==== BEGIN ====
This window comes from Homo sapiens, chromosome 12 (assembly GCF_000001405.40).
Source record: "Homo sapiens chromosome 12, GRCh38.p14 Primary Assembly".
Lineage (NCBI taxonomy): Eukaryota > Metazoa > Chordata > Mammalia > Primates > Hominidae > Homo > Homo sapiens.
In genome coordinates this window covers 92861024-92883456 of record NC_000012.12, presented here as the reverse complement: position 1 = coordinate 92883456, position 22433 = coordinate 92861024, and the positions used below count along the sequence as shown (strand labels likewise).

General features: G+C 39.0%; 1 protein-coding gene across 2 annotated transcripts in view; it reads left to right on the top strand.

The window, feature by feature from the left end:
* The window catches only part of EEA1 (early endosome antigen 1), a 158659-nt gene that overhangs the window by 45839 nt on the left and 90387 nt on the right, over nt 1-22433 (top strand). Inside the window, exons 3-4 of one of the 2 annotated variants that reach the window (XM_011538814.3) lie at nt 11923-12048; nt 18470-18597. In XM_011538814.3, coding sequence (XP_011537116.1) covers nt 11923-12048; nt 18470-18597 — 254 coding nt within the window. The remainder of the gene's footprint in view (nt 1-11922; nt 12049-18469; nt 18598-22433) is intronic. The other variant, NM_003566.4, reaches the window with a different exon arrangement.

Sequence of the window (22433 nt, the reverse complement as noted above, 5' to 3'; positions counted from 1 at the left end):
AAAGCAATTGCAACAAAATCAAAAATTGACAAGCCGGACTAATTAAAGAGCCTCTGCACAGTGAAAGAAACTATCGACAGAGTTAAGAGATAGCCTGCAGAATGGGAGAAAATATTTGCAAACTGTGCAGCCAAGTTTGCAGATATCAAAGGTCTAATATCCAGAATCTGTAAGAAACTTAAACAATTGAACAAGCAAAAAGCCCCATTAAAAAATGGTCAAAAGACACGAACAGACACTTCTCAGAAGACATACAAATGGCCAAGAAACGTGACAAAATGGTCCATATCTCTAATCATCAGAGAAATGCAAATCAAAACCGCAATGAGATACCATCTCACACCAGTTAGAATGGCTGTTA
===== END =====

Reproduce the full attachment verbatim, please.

This window comes from Homo sapiens, chromosome 12 (assembly GCF_000001405.40).
Source record: "Homo sapiens chromosome 12, GRCh38.p14 Primary Assembly".
Lineage (NCBI taxonomy): Eukaryota > Metazoa > Chordata > Mammalia > Primates > Hominidae > Homo > Homo sapiens.
In genome coordinates this window covers 92861024-92883456 of record NC_000012.12, presented here as the reverse complement: position 1 = coordinate 92883456, position 22433 = coordinate 92861024, and the positions used below count along the sequence as shown (strand labels likewise).

General features: G+C 39.0%; 1 protein-coding gene across 2 annotated transcripts in view; it reads left to right on the top strand.

The window, feature by feature from the left end:
* The window catches only part of EEA1 (early endosome antigen 1), a 158659-nt gene that overhangs the window by 45839 nt on the left and 90387 nt on the right, over nt 1-22433 (top strand). Inside the window, exons 3-4 of one of the 2 annotated variants that reach the window (XM_011538814.3) lie at nt 11923-12048; nt 18470-18597. In XM_011538814.3, coding sequence (XP_011537116.1) covers nt 11923-12048; nt 18470-18597 — 254 coding nt within the window. The remainder of the gene's footprint in view (nt 1-11922; nt 12049-18469; nt 18598-22433) is intronic. The other variant, NM_003566.4, reaches the window with a different exon arrangement.

Sequence of the window (22433 nt, the reverse complement as noted above, 5' to 3'; positions counted from 1 at the left end):
AAAGCAATTGCAACAAAATCAAAAATTGACAAGCCGGACTAATTAAAGAGCCTCTGCACAGTGAAAGAAACTATCGACAGAGTTAAGAGATAGCCTGCAGAATGGGAGAAAATATTTGCAAACTGTGCAGCCAAGTTTGCAGATATCAAAGGTCTAATATCCAGAATCTGTAAGAAACTTAAACAATTGAACAAGCAAAAAGCCCCATTAAAAAATGGTCAAAAGACACGAACAGACACTTCTCAGAAGACATACAAATGGCCAAGAAACGTGACAAAATGGTCCATATCTCTAATCATCAGAGAAATGCAAATCAAAACCGCAATGAGATACCATCTCACACCAGTTAGAATGGCTGTTA